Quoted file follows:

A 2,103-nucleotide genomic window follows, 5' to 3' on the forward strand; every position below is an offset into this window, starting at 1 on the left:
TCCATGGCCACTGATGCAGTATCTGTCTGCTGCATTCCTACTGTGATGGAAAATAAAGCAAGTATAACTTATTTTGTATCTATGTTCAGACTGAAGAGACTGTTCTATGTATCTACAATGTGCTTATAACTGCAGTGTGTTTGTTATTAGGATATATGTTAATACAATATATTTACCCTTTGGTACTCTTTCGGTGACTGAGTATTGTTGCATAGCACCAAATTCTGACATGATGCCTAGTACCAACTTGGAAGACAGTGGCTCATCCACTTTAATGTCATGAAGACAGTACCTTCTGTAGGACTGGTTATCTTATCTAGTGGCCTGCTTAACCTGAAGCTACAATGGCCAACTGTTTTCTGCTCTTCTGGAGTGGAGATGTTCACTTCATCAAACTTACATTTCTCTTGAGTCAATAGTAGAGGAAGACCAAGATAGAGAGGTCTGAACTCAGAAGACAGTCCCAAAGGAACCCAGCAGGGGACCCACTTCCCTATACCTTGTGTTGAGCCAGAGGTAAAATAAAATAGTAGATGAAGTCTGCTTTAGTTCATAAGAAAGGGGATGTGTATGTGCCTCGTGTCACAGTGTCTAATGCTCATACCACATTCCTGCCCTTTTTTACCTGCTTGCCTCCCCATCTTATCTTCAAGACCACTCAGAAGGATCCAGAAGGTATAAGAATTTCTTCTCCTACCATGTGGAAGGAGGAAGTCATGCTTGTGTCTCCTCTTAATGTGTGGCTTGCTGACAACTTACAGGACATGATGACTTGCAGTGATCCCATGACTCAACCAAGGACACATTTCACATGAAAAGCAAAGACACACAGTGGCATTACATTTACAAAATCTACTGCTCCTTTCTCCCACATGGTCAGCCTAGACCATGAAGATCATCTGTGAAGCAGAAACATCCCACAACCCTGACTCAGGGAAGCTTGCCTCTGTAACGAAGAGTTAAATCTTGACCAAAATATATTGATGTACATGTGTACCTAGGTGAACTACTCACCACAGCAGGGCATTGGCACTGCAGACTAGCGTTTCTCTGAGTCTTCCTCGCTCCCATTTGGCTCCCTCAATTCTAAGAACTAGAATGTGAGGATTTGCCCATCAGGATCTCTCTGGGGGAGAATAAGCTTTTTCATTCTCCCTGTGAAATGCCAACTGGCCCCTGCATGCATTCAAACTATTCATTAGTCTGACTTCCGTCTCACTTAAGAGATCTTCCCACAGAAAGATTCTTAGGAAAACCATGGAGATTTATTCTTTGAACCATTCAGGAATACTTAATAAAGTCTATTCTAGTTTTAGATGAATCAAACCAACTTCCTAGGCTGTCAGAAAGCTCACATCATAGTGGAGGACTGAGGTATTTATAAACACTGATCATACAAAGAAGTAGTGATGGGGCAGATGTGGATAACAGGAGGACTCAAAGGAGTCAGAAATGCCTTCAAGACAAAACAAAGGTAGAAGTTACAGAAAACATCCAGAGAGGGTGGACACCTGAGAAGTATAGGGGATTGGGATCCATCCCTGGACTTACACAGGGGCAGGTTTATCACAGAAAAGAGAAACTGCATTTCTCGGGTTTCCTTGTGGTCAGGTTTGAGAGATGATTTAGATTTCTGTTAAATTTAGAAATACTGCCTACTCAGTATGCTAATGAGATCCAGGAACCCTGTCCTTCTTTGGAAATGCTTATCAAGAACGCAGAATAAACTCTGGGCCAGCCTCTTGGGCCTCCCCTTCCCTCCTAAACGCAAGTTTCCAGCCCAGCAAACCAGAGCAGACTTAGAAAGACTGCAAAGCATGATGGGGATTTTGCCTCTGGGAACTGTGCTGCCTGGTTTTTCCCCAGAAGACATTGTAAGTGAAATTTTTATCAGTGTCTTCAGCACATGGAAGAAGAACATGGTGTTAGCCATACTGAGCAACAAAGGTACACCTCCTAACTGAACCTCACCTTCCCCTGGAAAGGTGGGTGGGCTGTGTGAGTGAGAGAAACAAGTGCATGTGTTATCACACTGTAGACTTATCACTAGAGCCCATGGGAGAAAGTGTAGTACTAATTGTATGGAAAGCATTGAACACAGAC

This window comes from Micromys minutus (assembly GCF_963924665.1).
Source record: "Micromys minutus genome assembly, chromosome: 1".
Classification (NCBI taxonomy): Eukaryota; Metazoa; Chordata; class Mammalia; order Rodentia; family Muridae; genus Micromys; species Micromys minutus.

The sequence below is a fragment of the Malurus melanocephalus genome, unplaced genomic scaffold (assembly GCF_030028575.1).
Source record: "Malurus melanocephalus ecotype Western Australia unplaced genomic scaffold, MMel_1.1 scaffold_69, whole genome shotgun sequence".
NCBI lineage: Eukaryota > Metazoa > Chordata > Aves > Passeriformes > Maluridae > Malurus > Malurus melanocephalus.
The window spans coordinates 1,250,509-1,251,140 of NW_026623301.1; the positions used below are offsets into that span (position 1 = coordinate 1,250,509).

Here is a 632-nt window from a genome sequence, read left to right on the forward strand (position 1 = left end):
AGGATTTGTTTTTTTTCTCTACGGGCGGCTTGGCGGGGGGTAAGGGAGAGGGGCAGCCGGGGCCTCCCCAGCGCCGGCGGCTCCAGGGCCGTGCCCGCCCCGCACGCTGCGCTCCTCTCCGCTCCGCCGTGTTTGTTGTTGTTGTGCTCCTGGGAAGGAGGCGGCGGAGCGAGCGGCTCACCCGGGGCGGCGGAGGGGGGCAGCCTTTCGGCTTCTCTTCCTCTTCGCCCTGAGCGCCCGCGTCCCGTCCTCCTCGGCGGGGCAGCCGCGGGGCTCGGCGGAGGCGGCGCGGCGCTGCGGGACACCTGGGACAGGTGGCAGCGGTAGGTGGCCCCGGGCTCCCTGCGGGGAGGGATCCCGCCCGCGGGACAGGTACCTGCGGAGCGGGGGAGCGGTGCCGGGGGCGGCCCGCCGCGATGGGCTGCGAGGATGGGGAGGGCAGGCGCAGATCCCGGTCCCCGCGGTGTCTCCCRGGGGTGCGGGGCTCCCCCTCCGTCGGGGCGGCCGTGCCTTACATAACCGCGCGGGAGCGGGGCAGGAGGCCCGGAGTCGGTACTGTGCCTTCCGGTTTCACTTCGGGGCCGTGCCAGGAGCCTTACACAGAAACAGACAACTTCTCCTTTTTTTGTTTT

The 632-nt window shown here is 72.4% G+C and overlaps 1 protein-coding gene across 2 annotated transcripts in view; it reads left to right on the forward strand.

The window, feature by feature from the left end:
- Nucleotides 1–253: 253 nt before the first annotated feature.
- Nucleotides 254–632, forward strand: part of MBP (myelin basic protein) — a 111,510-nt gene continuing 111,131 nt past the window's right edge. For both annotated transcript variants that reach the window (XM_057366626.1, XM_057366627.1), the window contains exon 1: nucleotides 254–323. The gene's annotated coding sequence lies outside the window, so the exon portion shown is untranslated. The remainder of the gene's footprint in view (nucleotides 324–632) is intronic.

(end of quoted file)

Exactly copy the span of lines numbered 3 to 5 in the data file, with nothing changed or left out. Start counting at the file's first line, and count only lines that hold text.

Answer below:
This window comes from Micromys minutus (assembly GCF_963924665.1).
Source record: "Micromys minutus genome assembly, chromosome: 1".
Classification (NCBI taxonomy): Eukaryota; Metazoa; Chordata; class Mammalia; order Rodentia; family Muridae; genus Micromys; species Micromys minutus.